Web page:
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Curious about bloods...

Discussion in 'Fitness, Exercise and Sport' started by MDHalstead, Sep 25, 2016.

  1. MDHalstead

    MDHalstead Type 2 · Well-Known Member

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    I have read few posts about keeping bloods about 5. I understand that high bloods will cause problems.

    My question I do a lot of sport, from rugby to triathlons. I need to fuel right, not always carbs.

    I have a lot of gels on long runs and rides, which is sugar and other goodies. I know it is spiking my blood as that is its job.

    Is this ok?
     
  2. Indy51

    Indy51 Type 2 · Expert

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    I'd suggest you read some books on the ketogenic diet and performance, especially as regards endurance exercise. Some resources:

    Jeff Volek & Steve Phinney: The Art and Science of Low Carbohydrate Performance.
    Mark Sisson: Primal Endurance
    Prof Tim Noakes - he has publicly renounced his advice on carb loading for runners - and he invented the first "gels" :D

    There are lots of videos by these experts (and others like Ben Greenfield and Phil Maffetone) on Youtube if you go looking.
     
  3. Indy51

    Indy51 Type 2 · Expert

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    Here's Prof Noakes on why he quit carbs:

     
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  4. qe5rt

    qe5rt Type 1 · Well-Known Member

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    Do you have any idea how you blood glucose is before, during and after? Rugby and triathlon will have different energy expenditure throughout them so you can't really give a blanket recommendation. Also fueling right isn't really done on the moment, but before (hours, days and weeks). But this get's a lot more complicated with any form of diabetes.

    As you know it's spiking your BS do you know how much it is spiking your BS? Is it beyond safe levels or still within them? Carbs should form no problem if you're using them, the trick off course is to figure out how much you need.
     
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  5. MDHalstead

    MDHalstead Type 2 · Well-Known Member

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    Thank you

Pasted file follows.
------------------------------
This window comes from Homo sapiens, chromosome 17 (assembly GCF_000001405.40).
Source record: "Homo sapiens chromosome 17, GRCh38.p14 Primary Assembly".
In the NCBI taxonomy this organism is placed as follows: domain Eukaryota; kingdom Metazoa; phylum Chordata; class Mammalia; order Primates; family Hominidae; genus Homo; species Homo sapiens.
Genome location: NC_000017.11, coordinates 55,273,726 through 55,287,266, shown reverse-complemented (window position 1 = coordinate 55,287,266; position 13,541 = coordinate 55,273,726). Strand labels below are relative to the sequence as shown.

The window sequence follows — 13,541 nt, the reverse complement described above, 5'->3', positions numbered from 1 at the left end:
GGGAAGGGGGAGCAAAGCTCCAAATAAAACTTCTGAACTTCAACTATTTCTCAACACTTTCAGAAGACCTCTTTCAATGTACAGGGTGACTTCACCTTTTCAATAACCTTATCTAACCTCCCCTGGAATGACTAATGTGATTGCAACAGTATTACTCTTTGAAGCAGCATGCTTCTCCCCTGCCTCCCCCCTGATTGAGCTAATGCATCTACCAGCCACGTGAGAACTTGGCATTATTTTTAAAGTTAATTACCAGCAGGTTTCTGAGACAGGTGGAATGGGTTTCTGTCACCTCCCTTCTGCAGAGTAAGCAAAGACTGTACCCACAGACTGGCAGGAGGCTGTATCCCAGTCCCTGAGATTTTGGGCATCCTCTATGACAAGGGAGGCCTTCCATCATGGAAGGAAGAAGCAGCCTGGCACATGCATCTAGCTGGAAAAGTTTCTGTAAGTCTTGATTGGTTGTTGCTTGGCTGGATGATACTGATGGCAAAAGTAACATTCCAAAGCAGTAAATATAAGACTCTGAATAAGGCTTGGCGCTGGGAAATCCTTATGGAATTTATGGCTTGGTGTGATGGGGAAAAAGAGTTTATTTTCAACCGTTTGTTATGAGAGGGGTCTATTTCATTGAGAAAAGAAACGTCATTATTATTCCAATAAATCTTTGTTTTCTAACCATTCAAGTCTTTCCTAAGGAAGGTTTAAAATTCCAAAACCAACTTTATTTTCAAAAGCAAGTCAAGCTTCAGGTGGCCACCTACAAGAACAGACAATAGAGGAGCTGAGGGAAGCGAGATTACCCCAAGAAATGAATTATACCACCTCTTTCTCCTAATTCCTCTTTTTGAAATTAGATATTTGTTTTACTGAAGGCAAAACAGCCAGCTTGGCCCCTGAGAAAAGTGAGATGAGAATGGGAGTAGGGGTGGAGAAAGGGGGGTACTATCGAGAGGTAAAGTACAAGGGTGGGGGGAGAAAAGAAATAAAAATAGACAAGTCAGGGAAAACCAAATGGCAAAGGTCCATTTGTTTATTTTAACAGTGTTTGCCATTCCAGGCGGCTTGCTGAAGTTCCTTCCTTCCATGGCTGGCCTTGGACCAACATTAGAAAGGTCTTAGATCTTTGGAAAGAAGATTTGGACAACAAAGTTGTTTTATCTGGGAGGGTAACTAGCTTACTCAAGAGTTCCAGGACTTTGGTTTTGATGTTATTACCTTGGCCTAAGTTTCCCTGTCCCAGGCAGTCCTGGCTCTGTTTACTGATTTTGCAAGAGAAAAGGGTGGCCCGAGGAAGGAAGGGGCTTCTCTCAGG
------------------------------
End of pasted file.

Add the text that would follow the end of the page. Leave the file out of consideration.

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  6. MDHalstead

    MDHalstead Type 2 · Well-Known Member

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    No I don't take readings after a gel. I might do to see what happens
     
  7. copepod

    copepod Type 1 · Well-Known Member

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    Have you looked at www.runsweet.com (mainly for people with type 1 diabetes) and / or www.teambloodglucose.com (sections for type 1 and 2 diabetes)? When you say bloods under 5, what type of blood test (finger prick with home meter or HBA1c venous blood taken at surgery / clinic) and which units do you mean?
    Usual advice is to check 30 minutes after completing exercise, whether a rugby match or any length of triathlon. If longer than a sprint tri, I'd suggest testing at each transition too. I volunteer at lots of triathlons (Roade kids and adults on Sat and yesterday), but prefer to compete in orienteering, mountain running etc.
     
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  8. Bebo321

    Bebo321 Family member · Well-Known Member

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    It's well worth checking out the science of low carb exercise.
    In reality your body will run for days without the need for boosting with carbs, even whilst doing endurance exercise (not that you would want to try it) The point is, that as T2 your body doesn't need those added carbs in your body during exercise except in the case where you want to give your performance a boost. It's more about understanding the mechanics of the body to get the best out of any carbs you take on board.

    Considerations:
    Your body will fuel itself without any need for added carbs for at least an hour into exercise before you consider taking anything at all.

    Exercise such as rugby have periods of maximal heart rate. Any exercise that significantly raises your heart rate will induce a stress response and trigger your liver to release bucket loads of glucose into your bloodstream. You obviously don't need to add to this with sugary gels.

    Competition/nerves/excitement of competition will have the same effect - raising BGs.

    Endurance cycling/running, you can figure that your body will averagely be burning approx 60g per hour of carbohydrate. This means that after an hour into your run/cycle you should be able to safely take on board approx 1x30g gel per 30 mins without seeing any spike in your blood glucose readings whatsoever. (This isn't strictly required by your body, but may help maintain maximal performance)

    Test for all of the above - these are all 'should happen' scenarios, but there are so many varying factors that can alter the results. Test your bloods before, during and after your activity to be sure that you get the best results (both for performance and blood glucose management).
     
  9. MDHalstead

    MDHalstead Type 2 · Well-Known Member

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    Thanks.
     
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